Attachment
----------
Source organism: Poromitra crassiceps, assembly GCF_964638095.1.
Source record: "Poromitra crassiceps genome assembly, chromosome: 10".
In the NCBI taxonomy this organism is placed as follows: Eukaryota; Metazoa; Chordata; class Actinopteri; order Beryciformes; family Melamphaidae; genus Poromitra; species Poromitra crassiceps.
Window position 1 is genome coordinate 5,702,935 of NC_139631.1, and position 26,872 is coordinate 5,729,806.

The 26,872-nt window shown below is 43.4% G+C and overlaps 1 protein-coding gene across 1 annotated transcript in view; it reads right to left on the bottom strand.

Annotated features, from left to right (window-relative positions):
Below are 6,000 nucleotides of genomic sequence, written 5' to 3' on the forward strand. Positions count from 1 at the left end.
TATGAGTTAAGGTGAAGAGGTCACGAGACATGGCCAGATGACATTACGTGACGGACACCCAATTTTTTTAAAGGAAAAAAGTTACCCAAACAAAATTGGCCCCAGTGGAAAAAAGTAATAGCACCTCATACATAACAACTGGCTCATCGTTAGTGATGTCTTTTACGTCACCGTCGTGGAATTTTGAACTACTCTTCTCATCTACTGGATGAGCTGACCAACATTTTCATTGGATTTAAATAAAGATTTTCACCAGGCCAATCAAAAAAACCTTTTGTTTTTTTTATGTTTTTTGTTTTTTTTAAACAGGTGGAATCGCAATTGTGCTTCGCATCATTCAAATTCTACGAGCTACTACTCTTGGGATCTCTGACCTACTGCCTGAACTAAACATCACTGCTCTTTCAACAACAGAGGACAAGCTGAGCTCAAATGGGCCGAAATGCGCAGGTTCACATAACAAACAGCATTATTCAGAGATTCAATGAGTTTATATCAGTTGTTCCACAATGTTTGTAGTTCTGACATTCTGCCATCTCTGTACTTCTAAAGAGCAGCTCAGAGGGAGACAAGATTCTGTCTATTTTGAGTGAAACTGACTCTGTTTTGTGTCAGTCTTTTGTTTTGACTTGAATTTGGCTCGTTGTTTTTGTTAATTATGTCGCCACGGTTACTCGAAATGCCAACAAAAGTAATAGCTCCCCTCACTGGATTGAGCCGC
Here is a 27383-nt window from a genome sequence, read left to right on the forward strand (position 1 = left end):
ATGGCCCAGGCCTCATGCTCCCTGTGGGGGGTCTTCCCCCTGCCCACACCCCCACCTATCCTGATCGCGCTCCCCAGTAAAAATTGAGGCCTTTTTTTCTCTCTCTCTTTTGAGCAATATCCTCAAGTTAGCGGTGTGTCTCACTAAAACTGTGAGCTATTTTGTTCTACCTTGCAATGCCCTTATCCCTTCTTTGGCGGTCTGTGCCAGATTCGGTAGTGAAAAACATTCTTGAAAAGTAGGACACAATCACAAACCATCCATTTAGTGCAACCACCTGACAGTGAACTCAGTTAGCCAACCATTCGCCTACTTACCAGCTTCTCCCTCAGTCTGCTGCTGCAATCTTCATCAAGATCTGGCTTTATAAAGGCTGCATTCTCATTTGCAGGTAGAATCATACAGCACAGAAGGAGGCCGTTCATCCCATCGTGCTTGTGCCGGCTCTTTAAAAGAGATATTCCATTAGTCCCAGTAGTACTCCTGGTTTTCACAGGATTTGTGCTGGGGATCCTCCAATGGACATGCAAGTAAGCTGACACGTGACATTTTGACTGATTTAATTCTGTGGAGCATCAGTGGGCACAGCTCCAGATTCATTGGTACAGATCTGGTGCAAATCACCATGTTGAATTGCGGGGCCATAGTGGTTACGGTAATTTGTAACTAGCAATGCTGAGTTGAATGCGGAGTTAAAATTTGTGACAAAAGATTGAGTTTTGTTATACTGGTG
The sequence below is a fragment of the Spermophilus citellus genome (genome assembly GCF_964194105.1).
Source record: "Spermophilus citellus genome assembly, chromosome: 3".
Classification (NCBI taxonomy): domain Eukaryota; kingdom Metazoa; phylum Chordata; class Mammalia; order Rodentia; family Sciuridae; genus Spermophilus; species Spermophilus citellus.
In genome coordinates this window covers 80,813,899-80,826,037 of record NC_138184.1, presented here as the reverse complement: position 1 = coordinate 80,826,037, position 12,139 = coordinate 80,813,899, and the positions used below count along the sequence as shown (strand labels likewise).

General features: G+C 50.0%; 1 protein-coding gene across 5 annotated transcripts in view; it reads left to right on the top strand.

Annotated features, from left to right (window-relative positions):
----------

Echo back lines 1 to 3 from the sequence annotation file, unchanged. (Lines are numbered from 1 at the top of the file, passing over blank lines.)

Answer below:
Source organism: Poromitra crassiceps, assembly GCF_964638095.1.
Source record: "Poromitra crassiceps genome assembly, chromosome: 10".
In the NCBI taxonomy this organism is placed as follows: Eukaryota; Metazoa; Chordata; class Actinopteri; order Beryciformes; family Melamphaidae; genus Poromitra; species Poromitra crassiceps.